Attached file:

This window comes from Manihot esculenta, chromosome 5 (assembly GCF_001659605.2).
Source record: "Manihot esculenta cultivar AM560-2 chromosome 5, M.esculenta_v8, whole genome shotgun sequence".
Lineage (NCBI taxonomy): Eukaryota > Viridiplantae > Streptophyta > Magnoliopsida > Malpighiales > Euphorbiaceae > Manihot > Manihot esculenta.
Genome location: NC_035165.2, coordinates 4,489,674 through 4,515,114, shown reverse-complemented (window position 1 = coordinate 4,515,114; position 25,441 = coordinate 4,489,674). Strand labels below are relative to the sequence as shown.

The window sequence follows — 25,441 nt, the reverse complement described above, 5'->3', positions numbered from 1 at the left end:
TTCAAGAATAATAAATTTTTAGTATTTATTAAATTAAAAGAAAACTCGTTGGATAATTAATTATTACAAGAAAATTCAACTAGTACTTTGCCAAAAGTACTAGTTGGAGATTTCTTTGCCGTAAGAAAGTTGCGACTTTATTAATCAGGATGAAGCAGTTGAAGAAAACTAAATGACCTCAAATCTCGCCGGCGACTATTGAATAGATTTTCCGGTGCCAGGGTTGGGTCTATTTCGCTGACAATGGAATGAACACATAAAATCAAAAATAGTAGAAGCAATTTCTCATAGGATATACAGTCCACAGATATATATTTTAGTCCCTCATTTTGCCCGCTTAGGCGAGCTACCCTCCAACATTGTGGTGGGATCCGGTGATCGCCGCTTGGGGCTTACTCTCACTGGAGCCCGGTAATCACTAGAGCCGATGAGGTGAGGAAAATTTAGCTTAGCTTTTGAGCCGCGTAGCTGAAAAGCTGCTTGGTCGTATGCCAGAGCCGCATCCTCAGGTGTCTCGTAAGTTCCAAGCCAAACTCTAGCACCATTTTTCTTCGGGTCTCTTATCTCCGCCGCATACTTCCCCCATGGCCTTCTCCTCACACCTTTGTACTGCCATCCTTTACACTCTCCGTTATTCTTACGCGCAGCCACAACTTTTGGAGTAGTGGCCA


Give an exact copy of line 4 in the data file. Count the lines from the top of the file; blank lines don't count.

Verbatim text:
Genome location: NC_035165.2, coordinates 4,489,674 through 4,515,114, shown reverse-complemented (window position 1 = coordinate 4,515,114; position 25,441 = coordinate 4,489,674). Strand labels below are relative to the sequence as shown.